Over the past few months I have overheard or been embroiled in increasingly regular conversations with parents about the detriments of ‘screentime’. One friend recently shared an Atlantic article that even went so far as to declare a mental health crisis and claim that smartphones have destroyed a whole generation.
For the most part I agree with the article and the concerned parents — I have first hand experience of this with my own children, 12 and 6 years old. Significantly, the data tells a compelling story: since the introduction of the home computer and the iPhone, the number of teenagers going to hang out with friends has declined, fewer teens move out of their parents home, and happiness amongst 10–20 year olds has declined. Younger children play outside less, ask fewer questions, and default to screens over human interaction.
While I agree with the data, I found it jarring that both the parents and the article present a reduction in screen time as the only possible solution. Parents, experts, and the article’s author, barely even mention it as a conclusion — and just assume that the reader or listener would see banning and regulation as the only way to reverse the trend. I disagree.
I find the context examined in these arguments very limited, looking back at only the preceding two generations. To truly appreciate what’s going on, we need to look at it in a larger context.
A temporary drug
When we look back at the introduction of books into culture, we can imagine a similar scenario: “When I was a child I was running around in the woods at 6 and I was an apprentice bringing home money by 13. But look at young George, 14 years old, sitting by a candle reading books all day! We’re spoiling this generation!” This wasn’t the case — partly because the transition to widely available books happened slowly. We did not go from no books to ubiquitous books in a matter of months.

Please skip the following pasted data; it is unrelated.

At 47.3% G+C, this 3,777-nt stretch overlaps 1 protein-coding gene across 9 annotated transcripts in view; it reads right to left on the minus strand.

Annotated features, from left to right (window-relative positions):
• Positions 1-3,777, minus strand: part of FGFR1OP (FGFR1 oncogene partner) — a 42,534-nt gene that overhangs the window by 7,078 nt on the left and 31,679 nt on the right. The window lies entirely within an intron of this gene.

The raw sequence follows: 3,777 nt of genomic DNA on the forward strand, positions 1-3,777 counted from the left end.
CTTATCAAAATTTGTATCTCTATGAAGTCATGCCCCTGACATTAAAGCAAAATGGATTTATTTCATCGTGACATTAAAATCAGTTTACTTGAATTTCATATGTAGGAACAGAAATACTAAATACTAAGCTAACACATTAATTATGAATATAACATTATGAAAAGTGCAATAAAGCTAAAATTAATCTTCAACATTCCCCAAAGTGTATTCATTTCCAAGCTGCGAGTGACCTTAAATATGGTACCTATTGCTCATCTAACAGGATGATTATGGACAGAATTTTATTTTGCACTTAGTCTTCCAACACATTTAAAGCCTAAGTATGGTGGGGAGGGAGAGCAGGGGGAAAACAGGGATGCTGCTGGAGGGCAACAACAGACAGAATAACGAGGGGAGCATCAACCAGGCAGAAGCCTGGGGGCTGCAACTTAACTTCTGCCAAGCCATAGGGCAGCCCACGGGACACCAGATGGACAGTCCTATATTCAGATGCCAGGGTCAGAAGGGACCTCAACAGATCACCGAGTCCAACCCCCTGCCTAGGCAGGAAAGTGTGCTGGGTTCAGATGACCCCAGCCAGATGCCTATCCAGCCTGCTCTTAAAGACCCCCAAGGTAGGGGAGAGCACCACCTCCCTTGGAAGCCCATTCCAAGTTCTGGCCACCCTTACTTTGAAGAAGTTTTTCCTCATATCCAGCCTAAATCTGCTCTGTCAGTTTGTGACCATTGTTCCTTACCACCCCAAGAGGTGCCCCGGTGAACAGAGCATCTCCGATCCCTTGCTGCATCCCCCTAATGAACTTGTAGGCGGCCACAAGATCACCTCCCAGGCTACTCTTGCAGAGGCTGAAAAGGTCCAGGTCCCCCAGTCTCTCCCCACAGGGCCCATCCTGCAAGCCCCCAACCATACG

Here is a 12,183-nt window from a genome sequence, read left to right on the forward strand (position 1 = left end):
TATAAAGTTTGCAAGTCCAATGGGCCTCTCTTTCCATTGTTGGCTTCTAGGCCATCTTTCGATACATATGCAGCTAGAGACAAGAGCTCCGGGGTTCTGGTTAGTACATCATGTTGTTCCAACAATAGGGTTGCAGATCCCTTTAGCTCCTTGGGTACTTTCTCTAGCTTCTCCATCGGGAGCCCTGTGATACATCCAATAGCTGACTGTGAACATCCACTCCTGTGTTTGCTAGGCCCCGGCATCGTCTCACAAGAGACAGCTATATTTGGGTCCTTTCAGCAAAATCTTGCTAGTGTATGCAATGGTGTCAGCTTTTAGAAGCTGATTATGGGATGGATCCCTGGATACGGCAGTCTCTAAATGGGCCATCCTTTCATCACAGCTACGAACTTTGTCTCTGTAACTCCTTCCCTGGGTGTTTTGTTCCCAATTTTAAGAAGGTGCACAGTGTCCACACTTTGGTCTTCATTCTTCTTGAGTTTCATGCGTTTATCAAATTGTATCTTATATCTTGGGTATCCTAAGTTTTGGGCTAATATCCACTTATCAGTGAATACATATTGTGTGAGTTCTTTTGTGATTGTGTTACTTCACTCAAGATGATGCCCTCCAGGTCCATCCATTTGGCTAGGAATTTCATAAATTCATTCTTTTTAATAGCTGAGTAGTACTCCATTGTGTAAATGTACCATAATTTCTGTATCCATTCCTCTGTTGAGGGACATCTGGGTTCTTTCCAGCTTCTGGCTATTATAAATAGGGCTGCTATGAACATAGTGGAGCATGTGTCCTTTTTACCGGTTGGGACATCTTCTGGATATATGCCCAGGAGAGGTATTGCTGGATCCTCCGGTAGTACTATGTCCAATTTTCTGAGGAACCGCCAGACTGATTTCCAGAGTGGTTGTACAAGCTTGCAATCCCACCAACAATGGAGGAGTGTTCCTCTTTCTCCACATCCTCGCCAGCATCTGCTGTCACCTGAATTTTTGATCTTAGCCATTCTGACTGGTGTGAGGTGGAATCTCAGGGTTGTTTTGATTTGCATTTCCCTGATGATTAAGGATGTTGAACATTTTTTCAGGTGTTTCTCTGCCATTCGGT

Modern technological advance happens so rapidly that our relatively rigid grey matter cannot adapt with enough self-consciousness to avoid the pitfalls of applying primitive desire for gratification to digital interactions: click here, get hit of dopamine, “Cool, I can do this all day.” Consider this a temporary state of affairs.
Smartphones will not last long in society. In 10 years they will be as familiar as VHS is to us now. We need to look at them as very temporary devices as we transition to integrated technology. At the moment the phone and other screens exist as portals to a lot more data, information and experiences than any individual has previously ever had access. Our slow brains with limited memory and an inability to have multiple conscious thoughts at once get overwhelmed and addicted. However as we — inevitably — integrate tech into our own bodies and extend our personal processing power, memory and even physical abilities, the brain will be able to catch up with quantity of input and be less overwhelmed.
The new senses
Aswe integrate technology, we will not need a lot of time focussing through a connected device. Trends — including augmented reality, artificial intelligence and blockchain technology — show that as everything becomes connected and every object begins to have a digital existence, we will begin to interact with the physical and digital versions of everyone and everything at the same time.
For example, think of your Nest thermostat hanging on your wall. You can currently reach out and touch the physical device. You can also reach out digitally through your phone and ‘touch’ the device. Imagine reaching out with your mind to change the temperature. The same for your best friend. You can meet them for a cup of tea in person or you can interact with their digital self by commenting on their Facebook post. Imagine sending them a thought message directly, from your brain to theirs. This experience will adapt to all people and items: your fridge, your grocery, the traffic light, your car, the swimming pool, the Amazon shop — we will interact with the world in a profoundly different way. Imagine opening the blinds with a thought or watching three TV streams at once, comprehending them all.